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Seeds of ImaginationThere hasn't been much lately in the category of interactive toys; cute little diversions that don't seem to have any purpose other than to delight and entertain, and possibly even to educate us while we play.

Enter Ecoimagination: A new site from General Electric (GE), the purpose of which is to raise awareness of the need for more abundant and safer sources of energy and water, and technological solutions to address those needs. Yes, it is an advergame of sorts, and yet the marketing aspect does not obstruct its entertainment value.

To get started with Seeds of Imagination, all you do is plant a seed by clicking on it. Once the seed is planted, a text entry box will appear for you to 'talk' to your plant by entering words. Some words have special meaning that will affect the growth of the plant. Try: sun, water, love, happy, fruit, etc. If a word is recognized, you will see it float up toward your plant. If not, it just disappears without a trace. You may also change the color of parts of the plant by typing in colors.

You will need to register with the site only if you wish to submit your creations to the gallery so that other visitors may rate them; however, you can do that at any point during play.

Very nice, almost tranquilizing music accompanies your efforts. A great way to relax while in front of the computer. Click.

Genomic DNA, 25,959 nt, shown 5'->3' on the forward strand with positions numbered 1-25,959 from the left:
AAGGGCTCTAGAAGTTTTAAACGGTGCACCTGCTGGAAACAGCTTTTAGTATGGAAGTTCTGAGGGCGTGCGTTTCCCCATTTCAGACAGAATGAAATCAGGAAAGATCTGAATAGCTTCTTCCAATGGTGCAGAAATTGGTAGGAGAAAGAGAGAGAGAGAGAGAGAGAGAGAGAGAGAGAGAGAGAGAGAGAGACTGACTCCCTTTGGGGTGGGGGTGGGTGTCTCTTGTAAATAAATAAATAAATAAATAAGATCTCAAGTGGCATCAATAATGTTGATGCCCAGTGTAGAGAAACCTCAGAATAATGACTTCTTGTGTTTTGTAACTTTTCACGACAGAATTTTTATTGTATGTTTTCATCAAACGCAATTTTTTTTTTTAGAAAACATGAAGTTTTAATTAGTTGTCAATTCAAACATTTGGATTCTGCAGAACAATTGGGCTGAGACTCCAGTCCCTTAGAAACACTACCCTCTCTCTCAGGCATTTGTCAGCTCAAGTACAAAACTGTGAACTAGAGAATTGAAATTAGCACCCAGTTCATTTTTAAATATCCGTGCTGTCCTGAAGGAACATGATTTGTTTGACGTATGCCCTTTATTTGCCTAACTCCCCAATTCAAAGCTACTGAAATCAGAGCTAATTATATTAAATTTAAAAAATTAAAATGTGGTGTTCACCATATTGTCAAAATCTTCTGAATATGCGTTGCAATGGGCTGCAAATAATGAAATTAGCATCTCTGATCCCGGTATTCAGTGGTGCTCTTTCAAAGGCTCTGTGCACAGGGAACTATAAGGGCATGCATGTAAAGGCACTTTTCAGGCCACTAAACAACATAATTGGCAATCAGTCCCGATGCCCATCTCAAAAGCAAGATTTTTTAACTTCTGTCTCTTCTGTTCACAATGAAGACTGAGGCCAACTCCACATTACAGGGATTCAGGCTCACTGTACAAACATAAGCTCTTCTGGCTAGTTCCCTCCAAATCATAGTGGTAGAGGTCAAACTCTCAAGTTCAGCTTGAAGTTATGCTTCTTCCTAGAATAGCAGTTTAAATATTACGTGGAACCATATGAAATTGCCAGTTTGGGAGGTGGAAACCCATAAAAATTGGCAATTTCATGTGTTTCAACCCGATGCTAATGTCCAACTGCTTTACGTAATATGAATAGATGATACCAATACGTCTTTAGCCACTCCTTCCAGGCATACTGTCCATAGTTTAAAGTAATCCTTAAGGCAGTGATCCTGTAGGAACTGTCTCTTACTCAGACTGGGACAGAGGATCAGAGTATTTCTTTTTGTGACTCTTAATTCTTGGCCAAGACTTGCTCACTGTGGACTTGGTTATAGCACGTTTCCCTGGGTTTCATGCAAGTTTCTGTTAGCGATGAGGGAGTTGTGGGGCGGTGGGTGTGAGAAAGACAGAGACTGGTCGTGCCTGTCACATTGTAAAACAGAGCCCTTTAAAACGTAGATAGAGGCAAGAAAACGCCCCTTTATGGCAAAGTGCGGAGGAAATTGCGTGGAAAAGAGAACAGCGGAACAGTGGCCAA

With thanks to Rosalba for suggesting the link. =)

Update: Looks like GE took the site down and it's no longer available. We have removed all tags but are leaving the review and comments up for posterity.


  • Currently 4.5/5
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Rating: 4.5/5 (36 votes)
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White ChamberWhile making my daily rounds I discovered a new link on the Fasco-cs website that has been host to Toshimitsu Takagi-san's Crimson Room and Viridian Room games since early 2004. Those two games were among the very first escape-the-room games to appear on the Web and, due to their popularity, a new genre of Flash-based casual Web games emerged.

Today a brand new game has been released called the White Chamber, an escape-the-room game with much the same look-and-feel as the Viridian Room before it.

From the Fasco-cs website:

"WHITE CHAMBER is an interactive game that you escape from by finding, using, and combining items you find in this room. You only have to click the right places on the screen. Using the graphics, the sounds, and the responses as clues, you are to escape with your idea and your inspiration."